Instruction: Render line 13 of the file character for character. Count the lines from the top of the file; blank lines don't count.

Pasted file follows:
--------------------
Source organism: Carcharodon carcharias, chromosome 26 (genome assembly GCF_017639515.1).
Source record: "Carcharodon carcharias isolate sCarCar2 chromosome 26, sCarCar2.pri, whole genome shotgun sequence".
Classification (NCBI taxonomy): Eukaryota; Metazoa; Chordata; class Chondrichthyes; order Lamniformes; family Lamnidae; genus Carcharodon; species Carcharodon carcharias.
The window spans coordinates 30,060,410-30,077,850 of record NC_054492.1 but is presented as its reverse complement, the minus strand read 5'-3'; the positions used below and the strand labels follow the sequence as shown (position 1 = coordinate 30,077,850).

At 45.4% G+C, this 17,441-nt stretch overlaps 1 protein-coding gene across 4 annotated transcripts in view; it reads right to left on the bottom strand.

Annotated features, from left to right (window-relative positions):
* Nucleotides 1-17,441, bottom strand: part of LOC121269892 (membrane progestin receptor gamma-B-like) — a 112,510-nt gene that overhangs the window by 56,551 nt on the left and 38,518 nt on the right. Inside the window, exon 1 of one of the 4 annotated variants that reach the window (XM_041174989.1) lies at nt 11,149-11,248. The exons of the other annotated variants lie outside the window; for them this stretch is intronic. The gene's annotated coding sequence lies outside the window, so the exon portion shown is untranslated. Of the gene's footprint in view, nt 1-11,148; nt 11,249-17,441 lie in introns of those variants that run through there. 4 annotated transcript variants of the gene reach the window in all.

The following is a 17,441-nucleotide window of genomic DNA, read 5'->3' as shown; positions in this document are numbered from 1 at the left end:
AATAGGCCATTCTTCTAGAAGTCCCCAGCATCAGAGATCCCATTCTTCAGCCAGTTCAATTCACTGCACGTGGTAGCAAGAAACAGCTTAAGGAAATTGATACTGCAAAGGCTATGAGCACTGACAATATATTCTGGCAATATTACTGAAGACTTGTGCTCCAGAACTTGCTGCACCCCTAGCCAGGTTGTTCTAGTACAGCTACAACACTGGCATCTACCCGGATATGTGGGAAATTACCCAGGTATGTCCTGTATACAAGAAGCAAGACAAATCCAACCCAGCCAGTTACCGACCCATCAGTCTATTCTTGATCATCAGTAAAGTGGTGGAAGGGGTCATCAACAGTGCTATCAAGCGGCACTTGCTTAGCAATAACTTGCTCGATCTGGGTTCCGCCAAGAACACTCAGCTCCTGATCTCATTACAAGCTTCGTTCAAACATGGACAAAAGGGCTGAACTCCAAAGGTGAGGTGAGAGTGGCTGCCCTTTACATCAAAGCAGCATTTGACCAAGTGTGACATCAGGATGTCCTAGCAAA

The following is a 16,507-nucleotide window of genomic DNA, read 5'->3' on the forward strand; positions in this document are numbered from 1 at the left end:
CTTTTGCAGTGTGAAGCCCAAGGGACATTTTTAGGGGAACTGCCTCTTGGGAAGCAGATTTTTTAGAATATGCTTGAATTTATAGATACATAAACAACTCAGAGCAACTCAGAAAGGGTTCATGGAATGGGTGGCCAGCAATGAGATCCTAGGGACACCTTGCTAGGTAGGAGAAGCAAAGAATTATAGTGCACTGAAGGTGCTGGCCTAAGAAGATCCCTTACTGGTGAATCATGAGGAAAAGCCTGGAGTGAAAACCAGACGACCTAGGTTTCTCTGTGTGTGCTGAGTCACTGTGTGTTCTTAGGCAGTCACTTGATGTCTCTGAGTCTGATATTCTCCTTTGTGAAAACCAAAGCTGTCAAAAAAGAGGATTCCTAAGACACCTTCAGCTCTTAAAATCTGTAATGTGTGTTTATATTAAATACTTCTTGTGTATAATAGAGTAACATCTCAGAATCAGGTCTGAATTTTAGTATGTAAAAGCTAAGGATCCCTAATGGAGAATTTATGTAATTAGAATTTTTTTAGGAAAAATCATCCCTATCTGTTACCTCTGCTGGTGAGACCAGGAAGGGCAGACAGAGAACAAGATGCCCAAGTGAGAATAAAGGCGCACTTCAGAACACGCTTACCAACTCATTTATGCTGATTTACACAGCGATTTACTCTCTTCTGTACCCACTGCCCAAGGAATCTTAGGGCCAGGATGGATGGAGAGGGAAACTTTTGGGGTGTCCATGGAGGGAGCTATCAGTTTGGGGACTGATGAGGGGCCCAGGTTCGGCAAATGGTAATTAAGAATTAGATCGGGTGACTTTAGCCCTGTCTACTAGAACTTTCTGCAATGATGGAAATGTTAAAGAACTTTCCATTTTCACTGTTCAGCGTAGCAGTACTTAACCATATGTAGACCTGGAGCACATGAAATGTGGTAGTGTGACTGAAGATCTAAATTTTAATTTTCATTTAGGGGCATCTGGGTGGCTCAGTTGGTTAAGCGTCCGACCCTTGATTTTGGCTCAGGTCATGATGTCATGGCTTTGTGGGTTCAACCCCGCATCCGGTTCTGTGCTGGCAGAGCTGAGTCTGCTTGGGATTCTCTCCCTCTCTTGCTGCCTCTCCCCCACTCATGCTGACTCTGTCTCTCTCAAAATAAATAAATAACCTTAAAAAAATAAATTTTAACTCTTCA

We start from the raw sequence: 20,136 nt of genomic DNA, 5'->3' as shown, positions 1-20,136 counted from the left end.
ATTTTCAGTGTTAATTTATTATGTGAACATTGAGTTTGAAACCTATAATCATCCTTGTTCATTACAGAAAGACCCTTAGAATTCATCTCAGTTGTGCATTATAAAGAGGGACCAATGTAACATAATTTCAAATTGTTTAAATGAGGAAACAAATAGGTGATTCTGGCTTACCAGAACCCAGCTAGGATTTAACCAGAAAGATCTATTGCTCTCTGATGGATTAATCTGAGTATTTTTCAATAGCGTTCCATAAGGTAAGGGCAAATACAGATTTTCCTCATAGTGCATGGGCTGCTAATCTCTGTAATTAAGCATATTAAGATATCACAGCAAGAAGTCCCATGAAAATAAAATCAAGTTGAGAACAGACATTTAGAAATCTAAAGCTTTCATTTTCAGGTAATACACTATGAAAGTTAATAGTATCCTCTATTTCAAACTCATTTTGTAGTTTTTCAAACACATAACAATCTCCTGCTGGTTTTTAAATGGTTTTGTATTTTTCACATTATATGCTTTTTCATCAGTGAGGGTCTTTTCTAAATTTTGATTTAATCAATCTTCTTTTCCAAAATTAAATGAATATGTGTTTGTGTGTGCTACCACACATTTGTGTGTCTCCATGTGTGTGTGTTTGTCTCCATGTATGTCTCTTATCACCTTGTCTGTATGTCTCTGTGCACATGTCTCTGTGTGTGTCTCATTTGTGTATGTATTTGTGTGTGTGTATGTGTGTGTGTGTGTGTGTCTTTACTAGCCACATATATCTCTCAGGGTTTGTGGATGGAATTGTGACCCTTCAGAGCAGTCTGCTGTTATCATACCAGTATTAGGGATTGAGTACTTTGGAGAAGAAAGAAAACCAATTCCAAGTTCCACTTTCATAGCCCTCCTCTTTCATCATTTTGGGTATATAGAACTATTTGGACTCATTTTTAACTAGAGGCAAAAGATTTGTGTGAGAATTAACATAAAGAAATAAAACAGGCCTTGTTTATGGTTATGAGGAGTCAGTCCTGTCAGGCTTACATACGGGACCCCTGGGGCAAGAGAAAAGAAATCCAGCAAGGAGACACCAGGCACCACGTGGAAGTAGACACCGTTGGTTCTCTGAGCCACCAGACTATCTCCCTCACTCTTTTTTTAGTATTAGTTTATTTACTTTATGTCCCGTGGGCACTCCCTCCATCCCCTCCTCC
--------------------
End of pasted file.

ATTTTCAGTGTTAATTTATTATGTGAACATTGAGTTTGAAACCTATAATCATCCTTGTTCATTACAGAAAGACCCTTAGAATTCATCTCAGTTGTGCATTATAAAGAGGGACCAATGTAACATAATTTCAAATTGTTTAAATGAGGAAACAAATAGGTGATTCTGGCTTACCAGAACCCAGCTAGGATTTAACCAGAAAGATCTATTGCTCTCTGATGGATTAATCTGAGTATTTTTCAATAGCGTTCCATAAGGTAAGGGCAAATACAGATTTTCCTCATAGTGCATGGGCTGCTAATCTCTGTAATTAAGCATATTAAGATATCACAGCAAGAAGTCCCATGAAAATAAAATCAAGTTGAGAACAGACATTTAGAAATCTAAAGCTTTCATTTTCAGGTAATACACTATGAAAGTTAATAGTATCCTCTATTTCAAACTCATTTTGTAGTTTTTCAAACACATAACAATCTCCTGCTGGTTTTTAAATGGTTTTGTATTTTTCACATTATATGCTTTTTCATCAGTGAGGGTCTTTTCTAAATTTTGATTTAATCAATCTTCTTTTCCAAAATTAAATGAATATGTGTTTGTGTGTGCTACCACACATTTGTGTGTCTCCATGTGTGTGTGTTTGTCTCCATGTATGTCTCTTATCACCTTGTCTGTATGTCTCTGTGCACATGTCTCTGTGTGTGTCTCATTTGTGTATGTATTTGTGTGTGTGTATGTGTGTGTGTGTGTGTGTCTTTACTAGCCACATATATCTCTCAGGGTTTGTGGATGGAATTGTGACCCTTCAGAGCAGTCTGCTGTTATCATACCAGTATTAGGGATTGAGTACTTTGGAGAAGAAAGAAAACCAATTCCAAGTTCCACTTTCATAGCCCTCCTCTTTCATCATTTTGGGTATATAGAACTATTTGGACTCATTTTTAACTAGAGGCAAAAGATTTGTGTGAGAATTAACATAAAGAAATAAAACAGGCCTTGTTTATGGTTATGAGGAGTCAGTCCTGTCAGGCTTACATACGGGACCCCTGGGGCAAGAGAAAAGAAATCCAGCAAGGAGACACCAGGCACCACGTGGAAGTAGACACCGTTGGTTCTCTGAGCCACCAGACTATCTCCCTCACTCTTTTTTTAGTATTAGTTTATTTACTTTATGTCCCGTGGGCACTCCCTCCATCCCCTCCTCC